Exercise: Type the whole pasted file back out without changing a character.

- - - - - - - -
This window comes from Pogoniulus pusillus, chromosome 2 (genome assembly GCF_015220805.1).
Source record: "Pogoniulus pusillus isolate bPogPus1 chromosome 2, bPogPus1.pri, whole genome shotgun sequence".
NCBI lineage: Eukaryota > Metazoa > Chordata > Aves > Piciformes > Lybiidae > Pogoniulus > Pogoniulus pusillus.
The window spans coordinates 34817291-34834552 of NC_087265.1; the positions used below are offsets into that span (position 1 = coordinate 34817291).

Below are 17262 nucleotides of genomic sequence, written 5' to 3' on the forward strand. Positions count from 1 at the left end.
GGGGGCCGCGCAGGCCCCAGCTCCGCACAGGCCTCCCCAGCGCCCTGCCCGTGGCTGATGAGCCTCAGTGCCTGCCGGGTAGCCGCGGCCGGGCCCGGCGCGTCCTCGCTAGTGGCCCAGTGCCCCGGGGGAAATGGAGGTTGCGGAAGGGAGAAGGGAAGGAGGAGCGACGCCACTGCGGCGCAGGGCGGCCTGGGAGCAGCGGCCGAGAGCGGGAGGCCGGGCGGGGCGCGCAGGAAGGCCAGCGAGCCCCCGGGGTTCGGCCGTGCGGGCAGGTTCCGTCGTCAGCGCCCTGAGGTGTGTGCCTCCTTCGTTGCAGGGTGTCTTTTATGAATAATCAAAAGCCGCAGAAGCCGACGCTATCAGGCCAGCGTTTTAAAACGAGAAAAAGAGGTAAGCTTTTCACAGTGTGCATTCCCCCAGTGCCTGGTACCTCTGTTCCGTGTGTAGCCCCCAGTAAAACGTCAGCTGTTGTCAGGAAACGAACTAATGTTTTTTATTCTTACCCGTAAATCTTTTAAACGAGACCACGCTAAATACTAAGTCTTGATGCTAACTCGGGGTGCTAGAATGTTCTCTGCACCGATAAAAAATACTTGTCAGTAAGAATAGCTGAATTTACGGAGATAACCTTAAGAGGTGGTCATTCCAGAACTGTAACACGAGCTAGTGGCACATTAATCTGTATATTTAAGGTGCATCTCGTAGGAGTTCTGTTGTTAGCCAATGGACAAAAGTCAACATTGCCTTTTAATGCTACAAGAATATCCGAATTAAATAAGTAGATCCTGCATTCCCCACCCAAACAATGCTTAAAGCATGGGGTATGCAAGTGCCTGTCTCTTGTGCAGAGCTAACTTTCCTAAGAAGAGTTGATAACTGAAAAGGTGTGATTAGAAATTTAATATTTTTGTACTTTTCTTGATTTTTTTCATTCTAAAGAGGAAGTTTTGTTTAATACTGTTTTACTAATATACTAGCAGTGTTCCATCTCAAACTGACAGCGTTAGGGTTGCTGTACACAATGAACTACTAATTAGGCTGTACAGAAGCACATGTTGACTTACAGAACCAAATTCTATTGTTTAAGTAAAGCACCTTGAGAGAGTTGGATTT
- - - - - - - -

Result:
This window comes from Pogoniulus pusillus, chromosome 2 (genome assembly GCF_015220805.1).
Source record: "Pogoniulus pusillus isolate bPogPus1 chromosome 2, bPogPus1.pri, whole genome shotgun sequence".
NCBI lineage: Eukaryota > Metazoa > Chordata > Aves > Piciformes > Lybiidae > Pogoniulus > Pogoniulus pusillus.
The window spans coordinates 34817291-34834552 of NC_087265.1; the positions used below are offsets into that span (position 1 = coordinate 34817291).

Below are 17262 nucleotides of genomic sequence, written 5' to 3' on the forward strand. Positions count from 1 at the left end.
GGGGGCCGCGCAGGCCCCAGCTCCGCACAGGCCTCCCCAGCGCCCTGCCCGTGGCTGATGAGCCTCAGTGCCTGCCGGGTAGCCGCGGCCGGGCCCGGCGCGTCCTCGCTAGTGGCCCAGTGCCCCGGGGGAAATGGAGGTTGCGGAAGGGAGAAGGGAAGGAGGAGCGACGCCACTGCGGCGCAGGGCGGCCTGGGAGCAGCGGCCGAGAGCGGGAGGCCGGGCGGGGCGCGCAGGAAGGCCAGCGAGCCCCCGGGGTTCGGCCGTGCGGGCAGGTTCCGTCGTCAGCGCCCTGAGGTGTGTGCCTCCTTCGTTGCAGGGTGTCTTTTATGAATAATCAAAAGCCGCAGAAGCCGACGCTATCAGGCCAGCGTTTTAAAACGAGAAAAAGAGGTAAGCTTTTCACAGTGTGCATTCCCCCAGTGCCTGGTACCTCTGTTCCGTGTGTAGCCCCCAGTAAAACGTCAGCTGTTGTCAGGAAACGAACTAATGTTTTTTATTCTTACCCGTAAATCTTTTAAACGAGACCACGCTAAATACTAAGTCTTGATGCTAACTCGGGGTGCTAGAATGTTCTCTGCACCGATAAAAAATACTTGTCAGTAAGAATAGCTGAATTTACGGAGATAACCTTAAGAGGTGGTCATTCCAGAACTGTAACACGAGCTAGTGGCACATTAATCTGTATATTTAAGGTGCATCTCGTAGGAGTTCTGTTGTTAGCCAATGGACAAAAGTCAACATTGCCTTTTAATGCTACAAGAATATCCGAATTAAATAAGTAGATCCTGCATTCCCCACCCAAACAATGCTTAAAGCATGGGGTATGCAAGTGCCTGTCTCTTGTGCAGAGCTAACTTTCCTAAGAAGAGTTGATAACTGAAAAGGTGTGATTAGAAATTTAATATTTTTGTACTTTTCTTGATTTTTTTCATTCTAAAGAGGAAGTTTTGTTTAATACTGTTTTACTAATATACTAGCAGTGTTCCATCTCAAACTGACAGCGTTAGGGTTGCTGTACACAATGAACTACTAATTAGGCTGTACAGAAGCACATGTTGACTTACAGAACCAAATTCTATTGTTTAAGTAAAGCACCTTGAGAGAGTTGGATTT